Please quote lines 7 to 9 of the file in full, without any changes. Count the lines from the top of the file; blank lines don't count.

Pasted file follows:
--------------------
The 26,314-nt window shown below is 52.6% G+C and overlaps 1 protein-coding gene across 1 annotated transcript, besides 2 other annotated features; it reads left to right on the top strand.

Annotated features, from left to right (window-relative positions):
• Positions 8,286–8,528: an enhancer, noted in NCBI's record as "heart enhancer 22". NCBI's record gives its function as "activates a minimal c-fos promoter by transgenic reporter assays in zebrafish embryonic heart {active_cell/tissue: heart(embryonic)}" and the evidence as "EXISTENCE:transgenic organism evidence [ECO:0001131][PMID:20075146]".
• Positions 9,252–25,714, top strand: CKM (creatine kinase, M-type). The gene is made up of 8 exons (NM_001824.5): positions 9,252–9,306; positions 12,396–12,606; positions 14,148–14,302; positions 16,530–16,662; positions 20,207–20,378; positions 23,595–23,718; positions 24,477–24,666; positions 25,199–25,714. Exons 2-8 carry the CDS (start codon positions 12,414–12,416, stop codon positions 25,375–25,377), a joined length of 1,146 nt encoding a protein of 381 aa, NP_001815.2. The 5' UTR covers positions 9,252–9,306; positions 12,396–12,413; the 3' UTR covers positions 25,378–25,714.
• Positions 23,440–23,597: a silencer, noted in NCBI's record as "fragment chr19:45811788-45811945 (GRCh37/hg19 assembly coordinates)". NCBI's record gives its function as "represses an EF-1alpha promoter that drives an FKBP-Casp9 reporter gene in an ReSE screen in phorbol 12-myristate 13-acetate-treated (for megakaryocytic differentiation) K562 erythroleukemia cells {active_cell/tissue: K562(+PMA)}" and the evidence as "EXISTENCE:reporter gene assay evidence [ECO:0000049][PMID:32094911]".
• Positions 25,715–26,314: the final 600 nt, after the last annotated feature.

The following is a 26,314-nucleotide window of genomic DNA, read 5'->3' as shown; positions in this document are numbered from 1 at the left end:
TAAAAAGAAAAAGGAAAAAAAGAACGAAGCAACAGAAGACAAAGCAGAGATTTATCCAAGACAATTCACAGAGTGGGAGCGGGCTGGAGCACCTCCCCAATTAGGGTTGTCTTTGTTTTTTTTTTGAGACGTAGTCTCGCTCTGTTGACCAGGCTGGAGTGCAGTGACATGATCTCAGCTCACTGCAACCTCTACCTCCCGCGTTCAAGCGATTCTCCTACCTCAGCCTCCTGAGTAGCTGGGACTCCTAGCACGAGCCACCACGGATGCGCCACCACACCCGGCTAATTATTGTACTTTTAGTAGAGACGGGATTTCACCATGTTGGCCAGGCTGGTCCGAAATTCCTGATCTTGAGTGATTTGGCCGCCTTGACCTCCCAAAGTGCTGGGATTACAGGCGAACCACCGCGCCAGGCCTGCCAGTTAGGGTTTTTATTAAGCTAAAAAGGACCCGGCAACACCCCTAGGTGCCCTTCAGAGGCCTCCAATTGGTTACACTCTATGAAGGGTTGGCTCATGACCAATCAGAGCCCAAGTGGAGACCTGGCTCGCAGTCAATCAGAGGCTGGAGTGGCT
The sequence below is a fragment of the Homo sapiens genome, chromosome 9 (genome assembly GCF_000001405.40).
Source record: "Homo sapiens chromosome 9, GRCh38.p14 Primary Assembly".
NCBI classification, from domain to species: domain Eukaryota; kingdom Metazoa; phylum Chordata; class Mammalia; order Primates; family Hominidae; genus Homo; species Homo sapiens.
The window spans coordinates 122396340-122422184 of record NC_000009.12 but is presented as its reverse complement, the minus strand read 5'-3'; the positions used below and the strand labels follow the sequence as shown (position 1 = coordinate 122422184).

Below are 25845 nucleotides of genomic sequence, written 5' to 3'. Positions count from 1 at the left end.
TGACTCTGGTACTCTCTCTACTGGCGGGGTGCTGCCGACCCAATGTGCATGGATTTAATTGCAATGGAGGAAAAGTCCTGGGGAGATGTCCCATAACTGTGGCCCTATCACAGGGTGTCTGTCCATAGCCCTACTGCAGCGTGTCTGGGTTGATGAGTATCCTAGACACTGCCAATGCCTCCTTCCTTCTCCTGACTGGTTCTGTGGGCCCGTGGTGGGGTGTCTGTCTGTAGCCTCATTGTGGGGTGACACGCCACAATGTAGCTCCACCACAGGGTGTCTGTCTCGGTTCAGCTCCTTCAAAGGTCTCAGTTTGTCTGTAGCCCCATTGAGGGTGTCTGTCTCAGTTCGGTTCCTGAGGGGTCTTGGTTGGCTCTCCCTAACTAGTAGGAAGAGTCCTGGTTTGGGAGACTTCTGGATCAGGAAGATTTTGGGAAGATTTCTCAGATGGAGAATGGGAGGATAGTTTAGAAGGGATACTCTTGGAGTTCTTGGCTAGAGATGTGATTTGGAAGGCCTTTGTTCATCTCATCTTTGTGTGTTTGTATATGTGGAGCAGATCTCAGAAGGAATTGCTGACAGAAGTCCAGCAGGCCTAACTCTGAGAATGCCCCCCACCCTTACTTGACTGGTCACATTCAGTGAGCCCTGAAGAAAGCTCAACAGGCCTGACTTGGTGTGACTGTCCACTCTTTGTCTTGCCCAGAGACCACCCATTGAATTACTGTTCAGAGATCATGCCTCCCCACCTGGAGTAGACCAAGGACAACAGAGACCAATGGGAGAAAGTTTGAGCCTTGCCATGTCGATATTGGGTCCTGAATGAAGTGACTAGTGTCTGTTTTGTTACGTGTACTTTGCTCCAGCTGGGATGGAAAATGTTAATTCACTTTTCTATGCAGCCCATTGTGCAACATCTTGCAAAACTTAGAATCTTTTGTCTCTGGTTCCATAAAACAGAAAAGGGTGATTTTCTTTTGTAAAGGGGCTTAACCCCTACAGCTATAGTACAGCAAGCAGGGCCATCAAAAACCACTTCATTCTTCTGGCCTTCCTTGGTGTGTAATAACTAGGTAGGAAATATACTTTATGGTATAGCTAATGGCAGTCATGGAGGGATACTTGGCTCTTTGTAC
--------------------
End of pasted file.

The following is a 26,314-nucleotide window of genomic DNA, read 5'->3' as shown; positions in this document are numbered from 1 at the left end:
TAAAAAGAAAAAGGAAAAAAAGAACGAAGCAACAGAAGACAAAGCAGAGATTTATCCAAGACAATTCACAGAGTGGGAGCGGGCTGGAGCACCTCCCCAATTAGGGTTGTCTTTGTTTTTTTTTTGAGACGTAGTCTCGCTCTGTTGACCAGGCTGGAGTGCAGTGACATGATCTCAGCTCACTGCAACCTCTACCTCCCGCGTTCAAGCGATTCTCCTACCTCAGCCTCCTGAGTAGCTGGGACTCCTAGCACGAGCCACCACGGATGCGCCACCACACCCGGCTAATTATTGTACTTTTAGTAGAGACGGGATTTCACCATGTTGGCCAGGCTGGTCCGAAATTCCTGATCTTGAGTGATTTGGCCGCCTTGACCTCCCAAAGTGCTGGGATTACAGGCGAACCACCGCGCCAGGCCTGCCAGTTAGGGTTTTTATTAAGCTAAAAAGGACCCGGCAACACCCCTAGGTGCCCTTCAGAGGCCTCCAATTGGTTACACTCTATGAAGGGTTGGCTCATGACCAATCAGAGCCCAAGTGGAGACCTGGCTCGCAGTCAATCAGAGGCTGGAGTGGCT
The sequence below is a fragment of the Homo sapiens genome, chromosome 9 (genome assembly GCF_000001405.40).